Review: BATMAN BEYOND #37
[Editor’s Note: This review may contain spoilers]
Writer: Dan Jurgens
Colours: Chris Sotomayor
Letters: Travis Lanham
Reviewed By: Derek McNeil
Batman Beyond #37: In the wake of his fateful showdown with False Face and the Splitt, the Batman of tomorrow has gone missing! With the Caped Crusader AWOL and Neo-Gotham facing the threat of one of the deadliest villains it’s ever known, a new hero is needed! Bruce Wayne will turn to friends both old and new in order to keep his city safe, but that won’t be enough. Fortunately, a new and mysterious protector will arrive on the scene, taking flight to save the city!
In his Batman Beyond series, Dan Jurgens has shown his respect for the source material. He has made this title a continuation of the cartoon rather than a reboot. However, while he leaves the backstory unaltered, he doesn’t shy away from expanding the mythos by adding new elements.
And in Batman Beyond #37, Jurgens introduces us to a new character… or is it an old character wearing a new face? The new Batwoman poses an intriguing new poses a mystery for the future Bat-Family.
With Terry McGinnis missing, someone has entered the Batcave and stolen Terry’s Batman suit. Soon after, a new crimefighter appears wearing that costume, but it’s a woman.
I find it interesting that both Bruce and Matt have conflicting theories about who it is. Bruce believes it must be Barbara Gordon, while Matt thinks it must be Melanie Walker, the reformed 10 of the Royal Flush Gang. Or could it be a unknown third woman?
I don’t think it’s likely to be Barbara. She’s a bit long in the tooth for superheroics. However, the high-tech Batsuit could compensate for that. Plus, she has her hands full as the Police Commissioner for Neo-Gotham.
I think Melanie is more likely. Her experience as a supervillain would be enable her to be an effective crimefighter. Plus, her identity of 10 doesn’t make much sense now that she’s no longer with the Royal Flush gang. And, she has access to the Batcave, which would have allowed her to take the Bat-suit.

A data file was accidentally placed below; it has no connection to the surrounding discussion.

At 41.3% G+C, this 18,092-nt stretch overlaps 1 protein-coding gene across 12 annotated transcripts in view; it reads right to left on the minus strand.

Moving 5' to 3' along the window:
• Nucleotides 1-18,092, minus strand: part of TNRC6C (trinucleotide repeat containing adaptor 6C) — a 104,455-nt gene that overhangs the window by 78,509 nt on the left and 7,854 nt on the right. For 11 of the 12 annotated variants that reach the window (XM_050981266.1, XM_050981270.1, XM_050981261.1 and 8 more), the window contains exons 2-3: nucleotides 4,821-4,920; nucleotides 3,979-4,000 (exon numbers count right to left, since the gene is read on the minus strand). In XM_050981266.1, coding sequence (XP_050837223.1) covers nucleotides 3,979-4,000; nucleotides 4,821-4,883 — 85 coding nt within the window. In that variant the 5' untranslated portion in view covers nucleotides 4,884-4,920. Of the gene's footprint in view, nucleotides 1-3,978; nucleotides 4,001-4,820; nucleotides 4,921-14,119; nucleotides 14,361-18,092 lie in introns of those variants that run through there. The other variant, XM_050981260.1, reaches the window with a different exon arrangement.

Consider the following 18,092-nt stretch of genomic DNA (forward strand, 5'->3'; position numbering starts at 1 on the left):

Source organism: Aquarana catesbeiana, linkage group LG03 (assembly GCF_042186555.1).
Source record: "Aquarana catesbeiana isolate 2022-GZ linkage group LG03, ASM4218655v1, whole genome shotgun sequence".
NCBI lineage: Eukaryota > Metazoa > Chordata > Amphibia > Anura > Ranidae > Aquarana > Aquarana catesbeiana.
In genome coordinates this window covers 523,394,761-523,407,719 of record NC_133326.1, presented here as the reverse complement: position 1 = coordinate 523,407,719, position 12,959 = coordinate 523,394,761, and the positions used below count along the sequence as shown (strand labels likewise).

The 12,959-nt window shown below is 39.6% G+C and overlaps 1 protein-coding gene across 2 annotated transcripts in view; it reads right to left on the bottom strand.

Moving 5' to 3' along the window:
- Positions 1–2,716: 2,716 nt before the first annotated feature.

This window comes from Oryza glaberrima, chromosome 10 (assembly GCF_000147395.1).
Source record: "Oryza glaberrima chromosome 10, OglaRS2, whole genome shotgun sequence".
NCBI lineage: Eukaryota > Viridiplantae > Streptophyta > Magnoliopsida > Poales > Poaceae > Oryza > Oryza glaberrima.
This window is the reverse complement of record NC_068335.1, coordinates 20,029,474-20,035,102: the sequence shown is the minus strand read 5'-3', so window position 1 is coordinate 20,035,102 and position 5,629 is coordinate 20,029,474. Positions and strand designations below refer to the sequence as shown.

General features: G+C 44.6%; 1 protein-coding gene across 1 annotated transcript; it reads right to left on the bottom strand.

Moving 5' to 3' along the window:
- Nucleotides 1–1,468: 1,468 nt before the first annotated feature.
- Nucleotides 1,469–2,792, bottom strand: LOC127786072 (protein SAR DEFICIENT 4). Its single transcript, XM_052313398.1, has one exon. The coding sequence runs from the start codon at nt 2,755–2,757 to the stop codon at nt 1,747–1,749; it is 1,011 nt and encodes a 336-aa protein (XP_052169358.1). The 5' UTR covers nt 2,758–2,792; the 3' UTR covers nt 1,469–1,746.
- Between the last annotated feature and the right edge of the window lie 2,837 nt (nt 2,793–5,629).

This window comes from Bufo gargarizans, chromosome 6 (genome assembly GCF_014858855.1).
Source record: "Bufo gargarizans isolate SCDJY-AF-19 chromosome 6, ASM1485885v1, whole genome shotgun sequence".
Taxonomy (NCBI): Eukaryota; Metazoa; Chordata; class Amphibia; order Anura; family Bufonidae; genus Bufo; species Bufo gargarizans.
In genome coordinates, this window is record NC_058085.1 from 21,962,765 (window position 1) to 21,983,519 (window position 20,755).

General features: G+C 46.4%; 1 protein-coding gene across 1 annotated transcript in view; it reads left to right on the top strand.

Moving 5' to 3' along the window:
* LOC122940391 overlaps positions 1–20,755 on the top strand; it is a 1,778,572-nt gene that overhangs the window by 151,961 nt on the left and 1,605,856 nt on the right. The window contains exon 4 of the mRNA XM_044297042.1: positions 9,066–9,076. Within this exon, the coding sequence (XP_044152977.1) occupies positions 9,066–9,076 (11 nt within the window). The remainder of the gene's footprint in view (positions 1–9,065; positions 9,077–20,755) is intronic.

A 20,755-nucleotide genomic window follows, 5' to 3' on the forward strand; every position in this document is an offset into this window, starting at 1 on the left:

Who else might it be? It would have to be someone that knows about the Batcave and either has access or the ability to get past the cave’s defences. One possibility that hasn’t been mentioned yet is Dick’s daughter, Elainna Grayson. And she has been in the Batcave, and would presumably still have access to it. Maybe Jurgens introduced her with the intention that she would join the Bat-Family.
Hopefully, Jurgens won’t keep us waiting too long, but it will be fun to scour each issue for clues until that revelation happens.
I was glad to see Jack Ryder pop up again. Seeing him still active as a reporter makes me wonder if he is still occasionally active in his other role. My very first comic book, Detective Comics #447, had The Creeper guest-starring with Batman, which gives both characters a special place in my heart.
Jurgens also reintroduces a villain from the original cartoon, Blight. It appears that the new Batwoman will soon be facing a baptism by fire as she faces one of Terry’s most dangerous foes.
Speaking of Terry, I was a bit disappointed that he only had a brief appearance in this issue. While it’s an interesting development to have him wandering the city with no memory, I hope that this storyline will reach a resolution sooner than later. He is the hero of the book, unless DC is planning to change the title to Batwoman Beyond.
Batman Beyond both honours its history, yet carries the story on in new directions, which makes it a good successor to the cartoon series. Under Jurgens’ stewardship, we have been reacquainted with old friends and foes and met new ones. Jurgens has mastered the art of balancing the old with the new, an art that other writers might do well to emulate.